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On Dec. 15, writer-director Paul Haggis sued New York publicist Haleigh Breest for infliction of emotional distress after allegedly demanding a $9 million payment to remain silent about a sexual abuse claim. A few hours later that day, Breest brought her own lawsuit against Haggis alleging he raped her in his SoHo apartment in January 2013 following the premiere of Side Effects.
Breest’s allegations made international news, but what no one seemed to notice at the time was that her attorneys at Emery Celli had somehow forgotten to actually include a cause of action for assault. Instead, Breest’s complaint asserted just one claim and it was somewhat exotic, legally-speaking: that Haggis had committed a crime of violence motivated by gender. A few weeks later, Breest’s complaint was amended to include the stories of three anonymous women who allegedly were also raped by Haggis.
That’s the prelude to what happened in New York Supreme Court on Monday when the two sides again filed dueling motions.
Christine Lepera, Haggis’ attorney, demanded that Breest’s lawsuit be dismissed with the argument Breest hadn’t adequately alleged facts supporting a crime of violence motivated by gender.
“Putting aside the purple prose and highly sensational conclusions in [Breest’s] Original Complaint, [Breest] describes several acts that are of a voluntary nature,” states the Haggis motion to dismiss. “While [Breest] claims she was allegedly forced to have sex following such voluntary acts, nothing in the complaint says precisely how she was allegedly forced. Further, nothing other than conclusory assertions in the Original Complaint alleged how [Haggis] supposedly had any animus or bias against women, a necessary element of the VGMVPA [Victims of Gender-Motivated Violence Protection Act]. Prior to Plaintiff’s filing of the Original Complaint, Ms. Breest’s counsel was advised of that fatal flaw in Plaintiff’s threatened claim along with [Haggis’] vehement denial of [Breest’s] story.”
The motion could be mooted, though, because on the same day Lepera presented her argument, Breest’s lawyers were attempting to amend her complaint once again — this time to add an assault and battery claim.
“The claim was inadvertently omitted,” wrote lawyers Jonathan Abady, Ilann Maazel and Zoe Salzman, with no further explanation offered. It’s up to New York Supreme Court Judge Robert Reed whether to permit the amendment. Usually, judges are lenient in this area, but Lepera could put up a fight.
Speaking of Lepera, she happens to be the same attorney who is at the forefront of another notable he-said, she-said case. That would be the one between pop singer Kesha Rose Sebert and producer Lukasz “Dr. Luke” Gottwald. That one also started with dueling lawsuits, with Kesha claiming rape and Dr. Luke claiming extortion.
Interestingly, the Haggis case and the Dr. Luke case are now intertwining in some respect because Kesha had her own gender-motivated hate crime claim rejected by a judge. Lepera was Dr. Luke’s attorney in the battle — and she’s now seizing upon the precedent for the Haggis case.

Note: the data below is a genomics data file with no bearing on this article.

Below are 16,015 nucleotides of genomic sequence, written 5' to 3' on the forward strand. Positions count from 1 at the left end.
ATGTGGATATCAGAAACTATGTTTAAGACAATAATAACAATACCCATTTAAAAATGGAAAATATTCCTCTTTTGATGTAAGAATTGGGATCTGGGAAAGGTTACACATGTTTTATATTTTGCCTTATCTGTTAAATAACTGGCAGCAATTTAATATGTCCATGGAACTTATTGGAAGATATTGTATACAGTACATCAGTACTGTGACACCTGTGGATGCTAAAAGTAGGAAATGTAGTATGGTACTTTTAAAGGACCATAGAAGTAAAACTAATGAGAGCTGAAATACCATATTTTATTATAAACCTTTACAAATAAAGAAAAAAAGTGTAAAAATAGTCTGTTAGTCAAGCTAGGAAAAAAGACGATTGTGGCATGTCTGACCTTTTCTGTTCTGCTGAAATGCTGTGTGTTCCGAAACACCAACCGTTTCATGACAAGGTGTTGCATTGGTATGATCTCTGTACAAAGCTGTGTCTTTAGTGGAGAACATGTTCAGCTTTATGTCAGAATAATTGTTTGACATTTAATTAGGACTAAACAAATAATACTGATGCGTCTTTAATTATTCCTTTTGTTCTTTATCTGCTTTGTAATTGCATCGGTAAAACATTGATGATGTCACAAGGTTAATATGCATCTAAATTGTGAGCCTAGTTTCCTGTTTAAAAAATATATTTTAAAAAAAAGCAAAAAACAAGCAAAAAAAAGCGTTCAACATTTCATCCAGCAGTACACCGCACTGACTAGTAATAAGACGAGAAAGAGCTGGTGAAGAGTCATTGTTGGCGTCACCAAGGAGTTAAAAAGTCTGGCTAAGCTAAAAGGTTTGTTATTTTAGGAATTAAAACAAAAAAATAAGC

“There is very limited authority considering claims under section 8-904, despite its nearly 20-year existence,” she writes in the dismissal motion. “In one of the few New York decisions to weigh in on whether a plaintiff sufficiently alleged a crime of violence motivated by gender, the court dismissed the action for failure to state facts demonstrating gender-based hostility. See Gottwald… First, the court recognized that ‘[e]very rape is not a gender-motivated hate crime.”
Elsewhere in Haggis’ new brief is an attempt to strike the allegations of the three “Jane Doe” women who are also accusing the director of rape. It’s argued that the allegations are “inappropriately conclusory and vague” and don’t give Haggis enough “notice and opportunity to properly address these extraordinarily damaging anonymous allegations made against him.”
In other words, the judge must now address both proposed additions and subtractions to the complaint, not to mention whether consolidation of his lawsuit and her lawsuit is warranted.
The case is also going meta in a similar way that Kesha-Dr. Luke did.
“In this day and age, media reports can castigate a person and destroy his or her life and reputation on the sole basis of a single unproven accusation of sexual impropriety,” wrote Lepera in the motion. “While injustices certainly exist and should be redressed, not all allegations are ipse dixit true. Indeed, Defendant fully expects that it will be reported in the press and by our adversary that Mr. Haggis should be ashamed for having the audacity to speak out and defend himself.”
After the motion to dismiss was filed, Breest’s attorney indeed told Page Six, “This is just another desperate attempt to prevent us from getting to the truth.”
UPDATE 2/1: Haggis’ attorney has now responded to the proposed complaint adding an assault and battery claim. Lepera writes to the judge that the “new proposed cause of action does not even exist as pled,” explaining that what Breest’s lawyers are citing is actually a part of the law that spells out a statute of limitations for certain types of claims — not a cause of action in and of itself. “Plaintiff’s effort to throw every shocking phrase against the wall does not a claim make,” she adds.
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